Which Temporary Conditions Can Qualify for Disability Discrimination in NJ?

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Disability discrimination is a broad protection in New Jersey.  This usually prevents any negative employment decisions based on an actual or perceived disability.  This means that even temporary disabilities are usually covered under these protections, and that your employer cannot discriminate against you if you suffer from a temporary condition.  However, this doesn’t necessarily give you the right to ignore work because you’re simply sick or injured.  Instead, you may need to use sick days or personal days, or file for workers’ compensation if you’ll be missing work for a prolonged period.  North Jersey employment discrimination lawyer Usmaan Sleemi explains some of the laws you need to know if you suffer from a temporary condition.

NJ Disability Discrimination in the Workplace

In New Jersey, it is illegal to discriminate against workers based on a disability or perceived disability.  In many cases, New Jersey’s Law Against Discrimination (LAD) governs these situations.  The definition of “disability” under this statute is broad, and it includes any of the following:

  • Physical disability,
  • Illness,
  • Disfigurement,
  • Birth defect,
  • Injury,
  • General “infirmity,”
  • Mental or psychological disorder,
  • Developmental disorder,
  • Anything else that prevents or affects bodily or mental functions,
  • A perceived disability, or
  • A perceived past or future disability.

Even if you don’t actually suffer from a disability, it is illegal for someone to discriminate against you because they think you have a disability.  However, simple illness may not always count as a “disability” the law protects.  If you have a cold or a stomach virus, your boss may be able to take disciplinary measures if you don’t come to work.

The Law Against Discrimination prevents “discrimination,” but what does that include?  In general, it is illegal to use a factor like your disability in making employment decisions.  For example, it is illegal for an employer to pass you up for a promotion because they think the work might be too hard for you with your disability, or for an employer to fire you because they think you have AIDS or HIV.  Any of the following employment decisions are illegal if your employer uses your disability (or perceived disability) as a factor in making the decision:

  • Failing to hire you,
  • Wrongful termination,
  • Failing to promote you,
  • Paying you less than other workers,
  • Restricting or denying benefits,
  • Denying or forcing a transfer,
  • Unfairly restricting or adding job tasks,
  • Failing to provide equal access,
  • Mocking or bullying in the workplace, etc.

In short, it is illegal for your employer to see you as less capable or less qualified because you have a disability (or because they think you have a disability).

Does Employment Discrimination Cover Temporary Disabilities?

The LAD makes no requirement that your disability needs to be permanent to qualify for protection under the anti-discrimination laws.  In fact, you can face disability discrimination without even having a disability (i.e. discrimination based on a perceived, past, or possible future disability), so it does not limit you to permanent disabilities only.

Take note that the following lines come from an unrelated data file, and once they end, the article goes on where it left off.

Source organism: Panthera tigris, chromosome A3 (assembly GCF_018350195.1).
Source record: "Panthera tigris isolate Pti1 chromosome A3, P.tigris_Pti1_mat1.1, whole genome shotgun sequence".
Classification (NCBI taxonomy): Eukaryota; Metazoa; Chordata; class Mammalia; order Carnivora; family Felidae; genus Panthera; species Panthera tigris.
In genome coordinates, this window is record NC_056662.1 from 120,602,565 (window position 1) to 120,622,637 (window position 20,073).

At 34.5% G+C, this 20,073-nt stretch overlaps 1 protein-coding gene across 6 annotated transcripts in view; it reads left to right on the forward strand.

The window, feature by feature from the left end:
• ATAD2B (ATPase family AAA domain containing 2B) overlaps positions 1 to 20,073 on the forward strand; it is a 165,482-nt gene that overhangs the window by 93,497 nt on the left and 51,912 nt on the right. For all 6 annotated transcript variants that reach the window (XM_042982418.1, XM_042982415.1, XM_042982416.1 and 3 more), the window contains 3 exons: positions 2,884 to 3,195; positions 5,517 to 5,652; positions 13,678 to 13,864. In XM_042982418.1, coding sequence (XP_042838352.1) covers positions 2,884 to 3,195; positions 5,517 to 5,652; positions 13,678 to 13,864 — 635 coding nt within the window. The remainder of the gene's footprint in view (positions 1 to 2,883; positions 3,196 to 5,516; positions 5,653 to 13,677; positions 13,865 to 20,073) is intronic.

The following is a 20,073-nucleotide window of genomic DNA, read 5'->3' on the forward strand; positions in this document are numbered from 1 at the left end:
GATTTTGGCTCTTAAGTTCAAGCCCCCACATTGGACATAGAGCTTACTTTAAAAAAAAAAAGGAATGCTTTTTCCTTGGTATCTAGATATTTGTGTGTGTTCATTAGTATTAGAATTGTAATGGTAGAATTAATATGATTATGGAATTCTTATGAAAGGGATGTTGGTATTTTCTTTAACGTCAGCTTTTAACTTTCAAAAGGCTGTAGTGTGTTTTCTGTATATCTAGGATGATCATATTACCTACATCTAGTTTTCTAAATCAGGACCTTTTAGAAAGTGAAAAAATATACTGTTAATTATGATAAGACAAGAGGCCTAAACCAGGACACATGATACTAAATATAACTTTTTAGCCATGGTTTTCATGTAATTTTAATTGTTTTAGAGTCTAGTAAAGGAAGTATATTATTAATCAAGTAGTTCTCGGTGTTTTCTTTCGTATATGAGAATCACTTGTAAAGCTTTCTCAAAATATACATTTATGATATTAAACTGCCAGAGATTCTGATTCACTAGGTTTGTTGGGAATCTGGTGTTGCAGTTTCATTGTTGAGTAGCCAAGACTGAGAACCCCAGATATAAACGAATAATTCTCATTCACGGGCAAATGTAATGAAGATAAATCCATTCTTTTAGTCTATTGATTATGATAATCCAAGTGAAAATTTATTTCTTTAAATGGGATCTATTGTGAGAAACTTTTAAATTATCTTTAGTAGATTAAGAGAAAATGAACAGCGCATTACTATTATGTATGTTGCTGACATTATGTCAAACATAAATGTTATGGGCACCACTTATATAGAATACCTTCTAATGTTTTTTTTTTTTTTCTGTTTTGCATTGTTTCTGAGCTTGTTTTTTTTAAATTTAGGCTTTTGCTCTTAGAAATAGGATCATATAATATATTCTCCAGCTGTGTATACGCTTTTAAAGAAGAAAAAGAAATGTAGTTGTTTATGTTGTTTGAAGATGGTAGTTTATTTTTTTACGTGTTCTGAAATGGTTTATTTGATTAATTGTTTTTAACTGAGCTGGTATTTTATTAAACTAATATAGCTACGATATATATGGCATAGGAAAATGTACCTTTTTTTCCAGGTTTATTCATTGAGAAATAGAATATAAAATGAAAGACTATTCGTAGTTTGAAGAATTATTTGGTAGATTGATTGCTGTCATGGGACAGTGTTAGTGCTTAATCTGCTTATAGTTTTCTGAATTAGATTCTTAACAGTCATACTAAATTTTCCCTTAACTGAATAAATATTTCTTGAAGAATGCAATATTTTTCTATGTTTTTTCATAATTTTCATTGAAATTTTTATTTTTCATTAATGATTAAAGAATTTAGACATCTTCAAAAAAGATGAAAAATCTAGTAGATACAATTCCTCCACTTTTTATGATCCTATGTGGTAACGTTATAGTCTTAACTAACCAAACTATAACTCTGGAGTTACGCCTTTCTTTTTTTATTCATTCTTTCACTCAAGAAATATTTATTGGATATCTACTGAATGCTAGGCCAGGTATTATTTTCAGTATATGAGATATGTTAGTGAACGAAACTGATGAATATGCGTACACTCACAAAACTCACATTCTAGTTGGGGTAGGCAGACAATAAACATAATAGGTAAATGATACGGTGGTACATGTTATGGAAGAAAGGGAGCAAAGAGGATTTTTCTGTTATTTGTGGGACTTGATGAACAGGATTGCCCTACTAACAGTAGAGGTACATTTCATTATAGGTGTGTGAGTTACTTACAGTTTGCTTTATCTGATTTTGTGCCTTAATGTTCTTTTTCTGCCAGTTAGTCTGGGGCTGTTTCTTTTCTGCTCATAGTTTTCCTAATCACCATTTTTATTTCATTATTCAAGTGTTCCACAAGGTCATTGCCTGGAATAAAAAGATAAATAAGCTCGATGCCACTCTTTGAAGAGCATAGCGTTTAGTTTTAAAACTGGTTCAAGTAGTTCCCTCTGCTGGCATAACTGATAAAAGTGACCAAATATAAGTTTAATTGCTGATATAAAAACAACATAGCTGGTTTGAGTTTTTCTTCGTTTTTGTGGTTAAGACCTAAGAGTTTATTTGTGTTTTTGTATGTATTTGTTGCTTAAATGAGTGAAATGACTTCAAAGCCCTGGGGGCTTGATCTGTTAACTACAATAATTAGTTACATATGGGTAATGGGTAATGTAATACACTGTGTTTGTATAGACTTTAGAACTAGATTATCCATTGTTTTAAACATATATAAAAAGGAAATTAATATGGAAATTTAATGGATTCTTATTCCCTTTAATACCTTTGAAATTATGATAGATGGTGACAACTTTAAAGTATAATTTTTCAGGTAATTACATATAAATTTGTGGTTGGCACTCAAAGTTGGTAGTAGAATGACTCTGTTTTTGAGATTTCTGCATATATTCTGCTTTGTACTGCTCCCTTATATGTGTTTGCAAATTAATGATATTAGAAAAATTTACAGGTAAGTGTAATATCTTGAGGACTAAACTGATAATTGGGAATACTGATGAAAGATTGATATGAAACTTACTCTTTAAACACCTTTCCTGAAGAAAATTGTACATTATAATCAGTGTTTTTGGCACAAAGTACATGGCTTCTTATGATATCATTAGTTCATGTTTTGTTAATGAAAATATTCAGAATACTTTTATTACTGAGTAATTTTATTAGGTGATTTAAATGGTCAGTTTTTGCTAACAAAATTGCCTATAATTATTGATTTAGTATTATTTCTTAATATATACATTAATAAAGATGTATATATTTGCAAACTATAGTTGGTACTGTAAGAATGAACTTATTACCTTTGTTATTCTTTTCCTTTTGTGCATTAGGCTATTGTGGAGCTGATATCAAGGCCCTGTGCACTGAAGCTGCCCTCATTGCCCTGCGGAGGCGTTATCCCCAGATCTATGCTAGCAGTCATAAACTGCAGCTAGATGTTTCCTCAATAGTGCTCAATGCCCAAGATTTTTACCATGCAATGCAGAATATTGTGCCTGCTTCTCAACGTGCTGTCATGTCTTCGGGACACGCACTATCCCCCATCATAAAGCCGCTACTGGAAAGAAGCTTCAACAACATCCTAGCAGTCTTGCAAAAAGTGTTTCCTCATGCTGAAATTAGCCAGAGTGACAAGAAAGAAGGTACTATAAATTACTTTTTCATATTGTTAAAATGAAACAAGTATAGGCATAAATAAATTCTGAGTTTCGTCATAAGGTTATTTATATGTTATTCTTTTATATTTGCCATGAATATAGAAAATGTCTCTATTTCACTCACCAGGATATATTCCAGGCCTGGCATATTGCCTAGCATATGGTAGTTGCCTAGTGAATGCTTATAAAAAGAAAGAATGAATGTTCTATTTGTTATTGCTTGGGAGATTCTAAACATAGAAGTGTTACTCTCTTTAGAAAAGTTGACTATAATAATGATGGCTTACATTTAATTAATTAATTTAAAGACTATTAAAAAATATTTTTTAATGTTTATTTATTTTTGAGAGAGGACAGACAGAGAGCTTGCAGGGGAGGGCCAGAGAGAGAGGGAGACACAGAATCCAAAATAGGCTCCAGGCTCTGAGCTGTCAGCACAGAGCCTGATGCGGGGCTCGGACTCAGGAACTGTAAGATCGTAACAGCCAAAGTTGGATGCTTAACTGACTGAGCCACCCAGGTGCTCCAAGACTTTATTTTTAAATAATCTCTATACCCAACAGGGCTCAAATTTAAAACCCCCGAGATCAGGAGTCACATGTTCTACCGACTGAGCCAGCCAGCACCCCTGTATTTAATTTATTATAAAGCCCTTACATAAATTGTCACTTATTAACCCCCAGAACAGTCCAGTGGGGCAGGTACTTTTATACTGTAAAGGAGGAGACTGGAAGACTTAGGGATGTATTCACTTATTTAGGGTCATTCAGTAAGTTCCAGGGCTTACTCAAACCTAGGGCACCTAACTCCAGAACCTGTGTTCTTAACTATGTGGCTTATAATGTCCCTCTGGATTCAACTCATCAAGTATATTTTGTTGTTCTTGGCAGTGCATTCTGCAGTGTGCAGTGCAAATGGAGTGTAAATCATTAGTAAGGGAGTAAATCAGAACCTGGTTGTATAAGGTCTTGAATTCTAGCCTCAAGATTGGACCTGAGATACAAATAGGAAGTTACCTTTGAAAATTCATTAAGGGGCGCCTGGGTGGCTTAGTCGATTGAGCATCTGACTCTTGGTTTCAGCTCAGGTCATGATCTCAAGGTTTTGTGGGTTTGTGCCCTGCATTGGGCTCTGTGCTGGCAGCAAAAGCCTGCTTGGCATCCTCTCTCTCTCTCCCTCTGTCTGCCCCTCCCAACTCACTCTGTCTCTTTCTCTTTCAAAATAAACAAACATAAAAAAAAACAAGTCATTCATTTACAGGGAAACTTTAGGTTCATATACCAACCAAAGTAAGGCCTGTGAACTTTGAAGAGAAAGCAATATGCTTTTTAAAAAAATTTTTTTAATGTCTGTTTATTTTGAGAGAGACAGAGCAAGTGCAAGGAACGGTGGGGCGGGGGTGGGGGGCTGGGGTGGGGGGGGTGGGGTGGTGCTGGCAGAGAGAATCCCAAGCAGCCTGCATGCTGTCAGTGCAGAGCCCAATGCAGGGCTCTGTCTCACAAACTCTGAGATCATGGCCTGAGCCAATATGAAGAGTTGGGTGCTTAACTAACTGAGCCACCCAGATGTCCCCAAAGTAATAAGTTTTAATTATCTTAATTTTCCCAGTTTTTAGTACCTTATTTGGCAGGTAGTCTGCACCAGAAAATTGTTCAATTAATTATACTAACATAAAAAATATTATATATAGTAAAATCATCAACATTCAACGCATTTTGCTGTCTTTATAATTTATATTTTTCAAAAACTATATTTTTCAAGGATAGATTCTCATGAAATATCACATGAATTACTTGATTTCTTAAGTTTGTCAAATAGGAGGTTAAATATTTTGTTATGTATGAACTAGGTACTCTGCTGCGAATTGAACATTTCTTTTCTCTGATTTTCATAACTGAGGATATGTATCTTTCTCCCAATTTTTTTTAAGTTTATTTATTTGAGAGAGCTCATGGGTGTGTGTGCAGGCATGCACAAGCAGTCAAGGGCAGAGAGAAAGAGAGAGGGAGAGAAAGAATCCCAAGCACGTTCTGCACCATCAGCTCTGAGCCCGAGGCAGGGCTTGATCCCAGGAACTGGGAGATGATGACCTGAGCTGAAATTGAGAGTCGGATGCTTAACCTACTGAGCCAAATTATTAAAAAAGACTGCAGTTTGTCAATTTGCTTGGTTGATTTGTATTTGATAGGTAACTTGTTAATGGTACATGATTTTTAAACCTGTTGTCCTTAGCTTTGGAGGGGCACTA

This means that many temporary issues, like extended illness or severe injuries might be temporary conditions that still entitle you to protection from discrimination.  However, you may still be held to follow general rules.

Some job tasks are legitimate requirements in your job, and your boss can act based on these requirements.  For instance, if you work as a driver or operate heavy machinery, and your disability prevents you from doing that, you may not be entitled to protections from a transfer or denied promotion.  Similarly, if your boss is worried that your injury may put you at risk for further injury, they may transfer you or restrict your job duties to protect your safety.  In fact, these accommodations may be your employer’s attempt to comply with anti-discrimination laws, and they are likely allowed.

In New Jersey, workers’ compensation laws are important for work-related illness or injury.  If you get injured in a workplace accident or get sick because of your working conditions, you may be entitled to file for workers’ comp.  If your workers’ comp. claim is accepted, your boss cannot fire you for being injured.  Instead, they must actually continue to pay you and pay for your medical care, if you follow the workers’ comp. rules.  They may not need to keep your job position open, but they must return you to the workforce when you’re well enough to come back to work.

You also cannot be fired if you are using available medical leave or sick days.  For instance, the federal Family Medical Leave Act (FMLA) gives employees the right to take 12 weeks of unpaid leave to deal with their own illness, a child’s or spouse’s illness, or pregnancy/childbirth.  Only severe health issues that make working impossible qualify for FMLA protection.  In addition, your job may have policies for medical leave or sick days.  Your employer cannot fire you for taking advantage of these rights or work benefits to care for a temporary illness or disability.

Northern New Jersey Disability Discrimination Lawyer Offering Free Consultations

If you were wrongly terminated or otherwise discriminated against because of a temporary disability or illness, talk to a Northern New Jersey employment lawyer today.  Usmaan Sleemi represents victims of workplace discrimination in lawsuits to help recover compensation for the harms you suffered.  For a free consultation on your case, contact the Law Offices of Usmaan Sleemi today at 973-453-4060.

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